N.B.: Tritylodont teeths, like described by Mantell, were discovered between 1847 and 1866 in the Keuper of Württemberg and described as genus Microlestes and Triglyphus, today the remains are attributed to the genus Tritylodon, described by Owen in 1884 from fossils of Karoo, regarded as a member of the Cynodontia.
Also the attribution of all the described fossils to Australian marsupials or monotremates is erroneous, in fact these remains are today classified as a separate mammal group, the Multituberculata s.l.

Fig.1. Phascolotherium bucklandi, from MANTELL 1859.

Fig.2. Amphitherium prevostii, from LYELL 1871.

Fig.3. Stereognathus, from OWEN 1860.

"But the remarkable fossils for which the Stonesfield slate is most celebrated are those referred to the mammiferous class. The student should be reminded that in all the rocks described in the preceding chapters as older than the Eocene, no bones of any land-quadruped, or of any cetacean, had been discovered until the Spalacotherium of the Purbeck beds came to light in 1854. […]
These observations are made to prepare the reader to appreciate more justly the interest felt by every geologist in the discovery in the Stonesfield slate of no less than ten specimens of lower jaws of mammiferous quadrupeds, belonging to four different species and to three distinct genera, for which the names of Amphitherium, Phascolotherium, and Stereognathus have been adopted.
It is now generally admitted that these are really the remains of mammalia (although it was at first suggested that they might be reptiles), and the only question open to controversy is limited to this point, whether the fossil mammalia found in the Lower Oolite of Oxfordshire ought to be referred to the marsupial quadrupeds, or to the ordinary placental series. Cuvier had long ago pointed out a peculiarity in the form of the angular process the lower jaw, as a character of the genus Didelphys; and Professor Owen has since confirmed the doctrine of its generality in the entire marsupial series. […]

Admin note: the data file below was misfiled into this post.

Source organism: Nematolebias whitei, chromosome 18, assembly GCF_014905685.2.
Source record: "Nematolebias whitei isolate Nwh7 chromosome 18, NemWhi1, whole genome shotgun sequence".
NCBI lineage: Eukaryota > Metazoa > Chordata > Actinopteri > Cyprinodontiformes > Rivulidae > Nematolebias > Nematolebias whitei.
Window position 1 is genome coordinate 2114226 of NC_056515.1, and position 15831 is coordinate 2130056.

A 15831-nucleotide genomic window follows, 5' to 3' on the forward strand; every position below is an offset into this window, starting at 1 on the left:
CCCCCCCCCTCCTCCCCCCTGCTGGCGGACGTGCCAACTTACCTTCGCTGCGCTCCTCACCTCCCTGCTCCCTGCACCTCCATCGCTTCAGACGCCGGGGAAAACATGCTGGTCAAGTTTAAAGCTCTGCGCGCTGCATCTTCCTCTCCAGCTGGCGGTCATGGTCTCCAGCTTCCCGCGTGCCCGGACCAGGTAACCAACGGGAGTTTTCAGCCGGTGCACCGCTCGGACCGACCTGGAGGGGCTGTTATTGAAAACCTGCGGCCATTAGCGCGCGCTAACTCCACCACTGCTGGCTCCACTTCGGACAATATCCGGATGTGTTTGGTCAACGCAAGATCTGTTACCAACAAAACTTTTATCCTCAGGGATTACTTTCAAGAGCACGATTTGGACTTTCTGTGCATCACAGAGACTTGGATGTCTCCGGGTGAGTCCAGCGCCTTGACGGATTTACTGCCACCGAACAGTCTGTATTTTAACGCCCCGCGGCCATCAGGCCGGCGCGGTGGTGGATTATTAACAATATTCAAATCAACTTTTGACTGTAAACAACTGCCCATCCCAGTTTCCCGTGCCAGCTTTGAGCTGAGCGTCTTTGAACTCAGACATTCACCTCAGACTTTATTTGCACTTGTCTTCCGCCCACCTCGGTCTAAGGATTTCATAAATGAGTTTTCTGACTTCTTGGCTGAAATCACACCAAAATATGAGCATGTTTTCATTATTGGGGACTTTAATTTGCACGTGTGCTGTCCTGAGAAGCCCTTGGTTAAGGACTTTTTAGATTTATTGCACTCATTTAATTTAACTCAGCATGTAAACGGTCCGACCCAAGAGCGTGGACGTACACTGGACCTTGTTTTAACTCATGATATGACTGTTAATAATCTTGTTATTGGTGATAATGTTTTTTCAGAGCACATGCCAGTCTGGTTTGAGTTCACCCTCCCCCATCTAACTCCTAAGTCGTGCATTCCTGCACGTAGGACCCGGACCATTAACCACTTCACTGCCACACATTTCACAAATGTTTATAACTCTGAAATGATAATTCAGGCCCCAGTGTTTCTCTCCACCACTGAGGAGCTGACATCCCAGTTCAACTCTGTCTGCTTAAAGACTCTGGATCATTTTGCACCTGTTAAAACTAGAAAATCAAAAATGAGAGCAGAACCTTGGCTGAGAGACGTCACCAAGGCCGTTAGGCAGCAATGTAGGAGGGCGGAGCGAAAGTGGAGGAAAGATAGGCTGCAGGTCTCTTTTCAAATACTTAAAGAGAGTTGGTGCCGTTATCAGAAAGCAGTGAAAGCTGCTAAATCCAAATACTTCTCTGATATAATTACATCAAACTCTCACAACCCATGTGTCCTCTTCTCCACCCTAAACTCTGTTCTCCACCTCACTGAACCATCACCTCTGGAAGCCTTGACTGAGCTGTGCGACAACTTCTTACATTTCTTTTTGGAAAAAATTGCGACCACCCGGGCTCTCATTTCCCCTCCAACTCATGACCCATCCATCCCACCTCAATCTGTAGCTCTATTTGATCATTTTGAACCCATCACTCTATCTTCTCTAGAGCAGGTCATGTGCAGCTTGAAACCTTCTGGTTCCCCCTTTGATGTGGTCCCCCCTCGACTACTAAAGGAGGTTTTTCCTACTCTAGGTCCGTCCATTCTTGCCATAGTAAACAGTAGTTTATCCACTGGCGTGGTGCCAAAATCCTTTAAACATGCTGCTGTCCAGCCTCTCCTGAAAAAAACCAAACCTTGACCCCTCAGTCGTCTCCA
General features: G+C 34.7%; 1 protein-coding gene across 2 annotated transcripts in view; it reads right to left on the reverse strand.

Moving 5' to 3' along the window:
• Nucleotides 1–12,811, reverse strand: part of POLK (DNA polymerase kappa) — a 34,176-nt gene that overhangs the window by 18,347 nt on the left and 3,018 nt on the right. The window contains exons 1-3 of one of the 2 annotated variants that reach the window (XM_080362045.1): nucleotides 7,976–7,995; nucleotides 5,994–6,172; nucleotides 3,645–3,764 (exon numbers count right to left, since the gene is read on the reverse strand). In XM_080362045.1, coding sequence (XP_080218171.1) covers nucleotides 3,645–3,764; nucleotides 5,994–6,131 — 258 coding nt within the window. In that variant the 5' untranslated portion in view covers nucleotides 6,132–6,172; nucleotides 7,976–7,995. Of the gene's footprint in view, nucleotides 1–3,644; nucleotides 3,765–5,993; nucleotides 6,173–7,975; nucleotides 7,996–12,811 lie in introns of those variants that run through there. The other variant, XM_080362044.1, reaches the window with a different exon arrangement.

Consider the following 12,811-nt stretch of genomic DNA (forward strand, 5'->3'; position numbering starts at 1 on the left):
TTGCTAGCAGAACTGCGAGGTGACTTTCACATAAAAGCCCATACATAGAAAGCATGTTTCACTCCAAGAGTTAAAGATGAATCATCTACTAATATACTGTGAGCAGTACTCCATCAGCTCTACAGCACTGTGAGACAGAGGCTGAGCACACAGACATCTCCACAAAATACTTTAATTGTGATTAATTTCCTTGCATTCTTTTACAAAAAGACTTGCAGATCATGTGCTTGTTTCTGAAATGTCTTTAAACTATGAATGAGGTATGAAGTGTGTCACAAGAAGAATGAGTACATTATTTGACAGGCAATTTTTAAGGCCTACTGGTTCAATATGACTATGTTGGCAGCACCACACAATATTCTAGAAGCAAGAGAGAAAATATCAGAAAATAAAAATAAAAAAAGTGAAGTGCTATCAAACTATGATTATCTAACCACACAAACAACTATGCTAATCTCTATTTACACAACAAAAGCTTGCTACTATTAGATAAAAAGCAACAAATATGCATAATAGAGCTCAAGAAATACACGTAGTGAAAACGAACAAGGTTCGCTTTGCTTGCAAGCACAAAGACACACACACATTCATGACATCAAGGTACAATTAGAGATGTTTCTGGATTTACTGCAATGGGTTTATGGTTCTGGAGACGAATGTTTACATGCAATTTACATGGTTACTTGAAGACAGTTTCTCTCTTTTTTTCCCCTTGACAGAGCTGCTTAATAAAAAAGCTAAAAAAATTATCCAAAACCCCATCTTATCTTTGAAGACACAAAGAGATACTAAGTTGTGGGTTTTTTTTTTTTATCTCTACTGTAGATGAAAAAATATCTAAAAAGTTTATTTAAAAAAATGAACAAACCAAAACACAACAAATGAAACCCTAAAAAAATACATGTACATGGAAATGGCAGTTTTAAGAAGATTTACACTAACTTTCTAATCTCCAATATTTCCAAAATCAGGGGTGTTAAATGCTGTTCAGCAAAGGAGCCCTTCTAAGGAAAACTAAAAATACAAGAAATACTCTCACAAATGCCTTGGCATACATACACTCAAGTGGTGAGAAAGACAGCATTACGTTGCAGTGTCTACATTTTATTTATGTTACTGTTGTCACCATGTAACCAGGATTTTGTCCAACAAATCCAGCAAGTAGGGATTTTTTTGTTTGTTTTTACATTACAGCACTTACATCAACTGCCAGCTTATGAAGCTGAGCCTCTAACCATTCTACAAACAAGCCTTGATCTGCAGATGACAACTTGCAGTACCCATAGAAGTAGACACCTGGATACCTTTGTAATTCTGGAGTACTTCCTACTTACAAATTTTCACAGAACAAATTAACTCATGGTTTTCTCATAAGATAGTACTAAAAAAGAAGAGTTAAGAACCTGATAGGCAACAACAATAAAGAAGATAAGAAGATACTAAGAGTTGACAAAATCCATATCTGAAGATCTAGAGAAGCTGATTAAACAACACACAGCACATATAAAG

The second mammiferous genus discovered in the same slates was named originally by Mr. Broderip Didelphys Bucklandi, and has since been called Phascolotherium by Owen. It manifests a much stronger likeness to the marsupials in the general form of the jaw, and in the extent and position of its inflected angle, while the agreement with the living genus Didelphys in the number of the pre-molar and molar teeth is complete.
In 1854 the remains of another mammifer, small in size, but larger than any of those previously known, was brought to light. The generic name of Stereognathus was given to it, and, as is usually the case in these old rocks, it consisted of part of a lower jaw, in which were implanted three double-fanged teeth, differing in structure from those of all other known recent or extinct mammals."
(LYELL 1871; pag. 347-348)

Fig.4. Stratigraphic range (adapted to the modern subdivision) of the fossil mammal -specimens (red bars and numbers) mentioned by Lyell in 1871.


LYELL, C. (1871): Elements of Geology - the Student's Series.
MANTELL, G.A. (1858): The Wonders of Geology; or A familiar Exposition of Geological Phenomena. 7th edition Henry G. Boehn, London
OWEN, R. (1860): The History of Paleontology. A. and C. Black, Edinburgh
PEDLEY, E.C. (1899): Dot and the Kangaroo.